Hello? One is too old for a sportbike when one can't move muscles because one is in a box deep in the ground.

I will vouch for ibuprofen, as I will for hot baths immediately upon returning from rides . . . as I did yesterday. A splendid ride, even if it did mean lots of absurd getting lost (can you say "crossing the Hudson three times to get to one destination"?). And a fair amount of slab. But then there were the roads we found, and the sun a big orange ball, and us trying to outrace its disappearance behind the hills, and the threat of sudden cold. Yeah, I was grateful for the Widder vest again yesterday.

Oh, and thank you for reminding me about the pharmacies in every grocery store, too--how could I forget? It's even worse than I thought, then!

You & me both--grateful to live away from the soul-eating sprawl. Even if I do drive to it occasionally to fill some bags. Then I hightail it back to the mountains in relief.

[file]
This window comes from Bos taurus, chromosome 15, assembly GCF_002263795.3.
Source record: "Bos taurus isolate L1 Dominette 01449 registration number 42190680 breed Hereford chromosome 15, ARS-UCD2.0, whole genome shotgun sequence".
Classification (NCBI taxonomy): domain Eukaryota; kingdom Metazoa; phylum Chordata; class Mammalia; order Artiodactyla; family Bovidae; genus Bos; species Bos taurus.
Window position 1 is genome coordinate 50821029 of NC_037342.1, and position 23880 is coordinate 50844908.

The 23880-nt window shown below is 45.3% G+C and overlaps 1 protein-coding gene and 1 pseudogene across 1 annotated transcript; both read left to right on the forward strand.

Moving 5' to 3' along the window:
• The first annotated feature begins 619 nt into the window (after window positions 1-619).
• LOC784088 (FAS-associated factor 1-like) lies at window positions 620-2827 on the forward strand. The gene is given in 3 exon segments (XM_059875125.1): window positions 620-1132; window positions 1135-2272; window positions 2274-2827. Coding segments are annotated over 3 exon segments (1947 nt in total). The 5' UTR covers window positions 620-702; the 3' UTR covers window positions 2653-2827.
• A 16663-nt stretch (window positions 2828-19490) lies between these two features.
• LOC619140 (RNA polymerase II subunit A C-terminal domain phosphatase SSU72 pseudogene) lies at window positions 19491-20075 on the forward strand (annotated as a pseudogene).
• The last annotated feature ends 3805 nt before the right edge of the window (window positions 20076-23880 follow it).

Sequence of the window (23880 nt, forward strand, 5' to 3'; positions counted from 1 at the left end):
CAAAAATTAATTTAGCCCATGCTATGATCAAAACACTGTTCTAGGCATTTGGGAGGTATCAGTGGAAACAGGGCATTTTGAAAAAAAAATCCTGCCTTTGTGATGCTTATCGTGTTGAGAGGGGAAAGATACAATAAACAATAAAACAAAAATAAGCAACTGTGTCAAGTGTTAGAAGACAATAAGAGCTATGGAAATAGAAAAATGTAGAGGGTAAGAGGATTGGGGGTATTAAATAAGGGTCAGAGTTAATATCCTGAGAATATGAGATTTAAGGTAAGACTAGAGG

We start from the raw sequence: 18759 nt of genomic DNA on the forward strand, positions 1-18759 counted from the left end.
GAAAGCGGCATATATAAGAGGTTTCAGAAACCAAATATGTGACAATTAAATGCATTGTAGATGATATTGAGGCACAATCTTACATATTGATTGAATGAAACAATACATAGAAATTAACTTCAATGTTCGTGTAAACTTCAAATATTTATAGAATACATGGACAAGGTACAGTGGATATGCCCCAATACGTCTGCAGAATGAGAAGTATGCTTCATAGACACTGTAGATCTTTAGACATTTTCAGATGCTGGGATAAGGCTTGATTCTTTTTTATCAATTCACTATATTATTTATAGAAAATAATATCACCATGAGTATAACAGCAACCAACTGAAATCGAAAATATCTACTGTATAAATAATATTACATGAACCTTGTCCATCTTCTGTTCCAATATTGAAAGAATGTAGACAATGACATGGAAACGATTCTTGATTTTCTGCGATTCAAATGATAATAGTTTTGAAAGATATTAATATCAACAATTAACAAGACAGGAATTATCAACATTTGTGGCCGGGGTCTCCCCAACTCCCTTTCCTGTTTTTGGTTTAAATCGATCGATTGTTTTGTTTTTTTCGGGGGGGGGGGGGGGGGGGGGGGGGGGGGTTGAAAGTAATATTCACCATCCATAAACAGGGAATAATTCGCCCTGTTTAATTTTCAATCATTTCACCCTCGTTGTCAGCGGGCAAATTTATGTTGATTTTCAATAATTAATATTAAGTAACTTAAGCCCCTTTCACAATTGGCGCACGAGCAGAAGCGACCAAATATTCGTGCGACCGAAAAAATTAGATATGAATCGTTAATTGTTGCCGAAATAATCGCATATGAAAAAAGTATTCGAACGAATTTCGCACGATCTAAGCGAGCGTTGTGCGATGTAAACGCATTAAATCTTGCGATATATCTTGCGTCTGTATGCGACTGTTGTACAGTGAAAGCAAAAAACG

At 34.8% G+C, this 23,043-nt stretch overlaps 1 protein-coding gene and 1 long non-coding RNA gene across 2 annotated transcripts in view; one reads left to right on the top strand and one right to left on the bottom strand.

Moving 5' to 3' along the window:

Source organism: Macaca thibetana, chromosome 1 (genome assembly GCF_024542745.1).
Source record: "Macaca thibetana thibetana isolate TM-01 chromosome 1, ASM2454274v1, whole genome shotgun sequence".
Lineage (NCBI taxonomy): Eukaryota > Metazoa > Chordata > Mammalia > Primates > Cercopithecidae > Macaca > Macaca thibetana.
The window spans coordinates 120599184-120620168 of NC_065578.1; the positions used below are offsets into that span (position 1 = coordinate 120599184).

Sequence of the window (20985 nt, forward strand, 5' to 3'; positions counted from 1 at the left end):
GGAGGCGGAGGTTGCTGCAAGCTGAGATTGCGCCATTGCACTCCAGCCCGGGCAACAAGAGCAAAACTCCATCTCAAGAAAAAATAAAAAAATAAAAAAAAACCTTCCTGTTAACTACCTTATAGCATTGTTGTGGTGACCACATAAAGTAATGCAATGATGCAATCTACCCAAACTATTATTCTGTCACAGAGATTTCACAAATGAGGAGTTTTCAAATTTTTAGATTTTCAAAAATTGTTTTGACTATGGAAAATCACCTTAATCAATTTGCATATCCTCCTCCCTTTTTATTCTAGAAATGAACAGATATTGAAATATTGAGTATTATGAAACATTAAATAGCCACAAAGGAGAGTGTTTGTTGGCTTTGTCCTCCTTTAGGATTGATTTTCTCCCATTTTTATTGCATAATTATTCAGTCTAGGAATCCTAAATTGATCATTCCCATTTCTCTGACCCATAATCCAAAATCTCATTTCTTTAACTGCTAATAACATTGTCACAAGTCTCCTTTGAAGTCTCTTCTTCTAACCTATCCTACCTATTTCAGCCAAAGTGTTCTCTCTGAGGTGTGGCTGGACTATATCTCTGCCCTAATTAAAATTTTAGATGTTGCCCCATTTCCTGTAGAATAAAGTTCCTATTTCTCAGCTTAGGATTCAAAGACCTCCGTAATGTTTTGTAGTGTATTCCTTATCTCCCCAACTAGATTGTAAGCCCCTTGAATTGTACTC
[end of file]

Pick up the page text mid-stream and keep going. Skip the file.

Steve said...

Thanks for the encouragement! I am still refuting my birth certificate; it just can't be correct! :-)

Congrats on one more good ride this year!

Catherine said...

Oh the dreaded Rite Aid (that looks like the one in Liberty, KY). However, I've come to accept that with a Rite Aid card we can save volumes on our Aunt Cynthia's monthly meds and a few of our own when we need them.

I was upset when one of them (Rite Aid or another) was built where the old Lou&Hy's deli was in Akron. Also, I have such memories of going to a small little pharmacy just up the way from Dr. Ulrich's office (and across from Yaccomini's). We seemed to always be there for something: penicillin probably.

These big box stores are becoming necessary evils, sadly, especially in rural America where there is often no other alternative.

Thanks for an illuminating post, as always ~

Catherine

Kevin G. said...